Federal investigators with the National Transportation Safetty Board are reportedly set to find that Tesla, Inc.’s ($TSLA) self-driving system should share the blame in a fatal 2016 crash in which a Model S sedan collided with the side of a truck, killing former Navy Seal Joshua Brown.
The NTSB meets Tuesday to submit its findings, which will be subject to revision by board members. A preliminary report, however, concluded that Tesla’s automated system allowed Brown to effectively let the car drive itself for ‘long periods without steering or apparently even looking at the road,’despite warnings from Tesla that customers should maintain awareness over driving conditions and keep their hands on the wheel.
Brown, 40, was driving near Williston, FL on May 7, 2016 when his Tesla struck the side of a truck trailer that was making a left turn in front of him. There is no evidence that the car attempted to slow down or make evasive maneuvers, according to the NTSB.
Brown, who “loved technology,” believed the Tesla automation has saved lives, according to a statement released by his family on Monday through their attorneys. “We heard numerous times that the car killed our son,” said the statement issued by the law firm Landskroner Grieco Merriman LLC. “That is simply not the case.”
The statement also praised Tesla for improving its Autopilot software after the accident, changes it said were a direct result of the crash.
Tesla didn’t provide an immediate comment on the draft conclusions. The company said in a statement last year that customers had to acknowledge Autopilot’s limitations before it would allow the systems to operate. Every time the system is engaged, it reminds drivers: “Always keep your hands on the wheel. Be prepared to take over at any time.”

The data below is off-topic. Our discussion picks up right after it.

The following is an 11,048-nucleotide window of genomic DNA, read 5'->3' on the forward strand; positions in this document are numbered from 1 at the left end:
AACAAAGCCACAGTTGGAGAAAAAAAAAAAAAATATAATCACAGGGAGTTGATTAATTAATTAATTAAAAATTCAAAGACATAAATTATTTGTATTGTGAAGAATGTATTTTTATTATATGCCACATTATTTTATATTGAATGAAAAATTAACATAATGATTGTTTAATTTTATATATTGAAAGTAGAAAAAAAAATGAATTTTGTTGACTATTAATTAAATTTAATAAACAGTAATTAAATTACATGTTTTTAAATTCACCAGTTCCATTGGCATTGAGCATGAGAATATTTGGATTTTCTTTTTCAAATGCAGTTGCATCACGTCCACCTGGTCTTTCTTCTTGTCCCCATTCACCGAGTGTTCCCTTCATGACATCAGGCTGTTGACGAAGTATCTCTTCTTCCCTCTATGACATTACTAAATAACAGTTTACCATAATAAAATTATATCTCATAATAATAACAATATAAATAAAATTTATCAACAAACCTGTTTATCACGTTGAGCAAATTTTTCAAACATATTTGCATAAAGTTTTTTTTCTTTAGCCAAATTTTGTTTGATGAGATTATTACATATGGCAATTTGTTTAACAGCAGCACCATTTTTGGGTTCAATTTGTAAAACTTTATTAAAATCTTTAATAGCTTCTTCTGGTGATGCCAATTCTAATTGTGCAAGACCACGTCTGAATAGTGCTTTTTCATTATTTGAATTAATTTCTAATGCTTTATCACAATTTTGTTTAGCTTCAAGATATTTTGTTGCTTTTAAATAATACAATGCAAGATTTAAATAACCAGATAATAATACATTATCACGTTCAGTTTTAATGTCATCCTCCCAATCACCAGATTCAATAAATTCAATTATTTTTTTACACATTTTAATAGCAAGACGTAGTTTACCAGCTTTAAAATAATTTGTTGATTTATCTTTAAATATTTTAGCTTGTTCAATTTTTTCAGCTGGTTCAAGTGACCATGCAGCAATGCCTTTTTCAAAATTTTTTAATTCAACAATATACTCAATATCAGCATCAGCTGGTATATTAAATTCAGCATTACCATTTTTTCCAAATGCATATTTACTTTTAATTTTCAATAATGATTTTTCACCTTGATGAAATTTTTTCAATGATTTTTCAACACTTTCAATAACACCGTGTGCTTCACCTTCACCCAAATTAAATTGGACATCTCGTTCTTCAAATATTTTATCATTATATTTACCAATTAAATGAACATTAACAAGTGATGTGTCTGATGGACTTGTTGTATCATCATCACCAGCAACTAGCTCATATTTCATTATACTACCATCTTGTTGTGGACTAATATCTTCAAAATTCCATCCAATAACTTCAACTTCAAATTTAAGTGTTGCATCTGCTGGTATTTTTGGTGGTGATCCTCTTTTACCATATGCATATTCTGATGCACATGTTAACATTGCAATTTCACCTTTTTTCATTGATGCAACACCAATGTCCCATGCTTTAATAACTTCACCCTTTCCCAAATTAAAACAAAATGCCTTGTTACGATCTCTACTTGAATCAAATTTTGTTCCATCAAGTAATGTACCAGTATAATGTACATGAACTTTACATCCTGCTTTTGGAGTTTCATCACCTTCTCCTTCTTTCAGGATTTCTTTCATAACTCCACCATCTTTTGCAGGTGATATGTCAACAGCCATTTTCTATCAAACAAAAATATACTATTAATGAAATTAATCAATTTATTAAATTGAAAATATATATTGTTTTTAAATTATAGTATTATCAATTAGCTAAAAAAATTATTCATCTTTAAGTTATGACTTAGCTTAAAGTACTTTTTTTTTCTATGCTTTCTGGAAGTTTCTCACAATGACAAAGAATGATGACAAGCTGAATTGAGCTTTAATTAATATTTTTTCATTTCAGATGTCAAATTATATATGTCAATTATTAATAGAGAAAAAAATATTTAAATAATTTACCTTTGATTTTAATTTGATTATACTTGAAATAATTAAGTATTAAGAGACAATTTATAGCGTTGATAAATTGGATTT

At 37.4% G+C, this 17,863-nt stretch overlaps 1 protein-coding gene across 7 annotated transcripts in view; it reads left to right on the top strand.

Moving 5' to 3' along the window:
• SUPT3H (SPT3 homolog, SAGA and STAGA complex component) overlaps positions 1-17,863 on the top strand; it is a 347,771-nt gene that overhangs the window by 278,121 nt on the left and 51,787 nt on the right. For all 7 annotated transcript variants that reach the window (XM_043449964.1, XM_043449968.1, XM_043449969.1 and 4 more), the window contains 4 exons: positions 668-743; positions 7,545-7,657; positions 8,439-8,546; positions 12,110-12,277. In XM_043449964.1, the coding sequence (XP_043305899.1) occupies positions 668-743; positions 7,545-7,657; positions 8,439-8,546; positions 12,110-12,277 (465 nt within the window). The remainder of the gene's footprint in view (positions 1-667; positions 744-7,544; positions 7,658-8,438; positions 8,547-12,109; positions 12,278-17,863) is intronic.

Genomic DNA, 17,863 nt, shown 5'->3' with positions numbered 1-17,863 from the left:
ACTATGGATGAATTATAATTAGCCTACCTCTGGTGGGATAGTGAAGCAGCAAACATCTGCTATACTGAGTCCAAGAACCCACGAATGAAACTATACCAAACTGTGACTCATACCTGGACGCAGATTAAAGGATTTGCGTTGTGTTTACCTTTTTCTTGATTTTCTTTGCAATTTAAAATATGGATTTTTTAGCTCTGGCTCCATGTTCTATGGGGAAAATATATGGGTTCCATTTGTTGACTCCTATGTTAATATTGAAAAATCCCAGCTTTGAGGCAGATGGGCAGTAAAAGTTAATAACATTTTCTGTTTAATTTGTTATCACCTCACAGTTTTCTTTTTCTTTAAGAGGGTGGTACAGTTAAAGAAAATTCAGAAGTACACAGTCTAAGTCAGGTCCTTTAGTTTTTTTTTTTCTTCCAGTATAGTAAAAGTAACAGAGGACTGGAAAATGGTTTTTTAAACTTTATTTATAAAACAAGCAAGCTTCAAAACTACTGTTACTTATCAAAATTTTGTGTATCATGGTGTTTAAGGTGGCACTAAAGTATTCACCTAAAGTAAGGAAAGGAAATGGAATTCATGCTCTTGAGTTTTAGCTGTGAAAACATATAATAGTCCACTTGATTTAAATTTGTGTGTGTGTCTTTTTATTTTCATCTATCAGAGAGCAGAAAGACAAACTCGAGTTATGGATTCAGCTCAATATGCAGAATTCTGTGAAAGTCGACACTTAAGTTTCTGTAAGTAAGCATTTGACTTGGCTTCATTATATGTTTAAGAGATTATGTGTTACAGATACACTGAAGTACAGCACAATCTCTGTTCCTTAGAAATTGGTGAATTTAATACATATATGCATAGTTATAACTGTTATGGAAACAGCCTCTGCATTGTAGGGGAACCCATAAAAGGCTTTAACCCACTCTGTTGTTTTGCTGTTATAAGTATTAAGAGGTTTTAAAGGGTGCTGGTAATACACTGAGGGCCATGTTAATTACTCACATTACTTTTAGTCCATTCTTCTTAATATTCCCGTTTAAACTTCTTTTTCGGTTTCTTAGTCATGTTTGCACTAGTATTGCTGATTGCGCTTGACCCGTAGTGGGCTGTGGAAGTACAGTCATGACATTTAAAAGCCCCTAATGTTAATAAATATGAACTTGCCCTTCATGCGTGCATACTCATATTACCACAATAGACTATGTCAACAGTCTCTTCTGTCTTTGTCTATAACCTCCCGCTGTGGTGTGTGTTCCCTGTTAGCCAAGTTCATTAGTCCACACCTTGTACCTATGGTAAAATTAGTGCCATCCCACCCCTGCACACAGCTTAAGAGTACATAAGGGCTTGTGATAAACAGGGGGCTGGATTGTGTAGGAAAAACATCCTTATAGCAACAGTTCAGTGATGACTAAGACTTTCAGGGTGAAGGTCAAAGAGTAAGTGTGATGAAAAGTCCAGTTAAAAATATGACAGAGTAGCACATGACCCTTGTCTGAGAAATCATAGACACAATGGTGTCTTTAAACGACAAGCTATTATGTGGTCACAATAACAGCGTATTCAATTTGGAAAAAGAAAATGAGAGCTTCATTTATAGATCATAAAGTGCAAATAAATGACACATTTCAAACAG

Following the accident, Tesla released an upgrade to its autopilot program which makes it more difficult for drivers to ignore warnings to put their hands on the steering wheel – stopping the car if the warnings are ignored and only resuming function after the car has been parked.
Tesla also modified how the auto-pilot system detects potential obstructions, such as the ability to identify the white side of a tractor trailer vs. a bright sky. The upgraded system emphasizes the use of radar over cameras, according to a company statement.
Bloomberg also reports that the safety board’s findings and recommendations could have broad implications for how self-driving technology is phased in on vehicles and trucks, and it comes as Congress is debating legislation to spur autonomous vehicle systems. Tech and auto companies are pouring billions of dollars into a race to develop self-driving vehicles, which carmakers from Tesla to Volvo Cars say could be deployed in less than 10 years.
A class-action lawsuit was filed in a California court in April against the automaker, alleging that the Tesla autopilot system is “dangerously defective” when engaged – with cars sometimes veering out of lanes, braking for no reason, or failing to stop when approaching other vehicles.
In response, Tesla said that they never claimed the vehicles have “full self-driving capability,” adding that the suit misrepresented the facts and is nothing more than a “disingenuous attempt to secure attorney’s fees.”If you enjoy the content at iBankCoin, please follow us on Twitter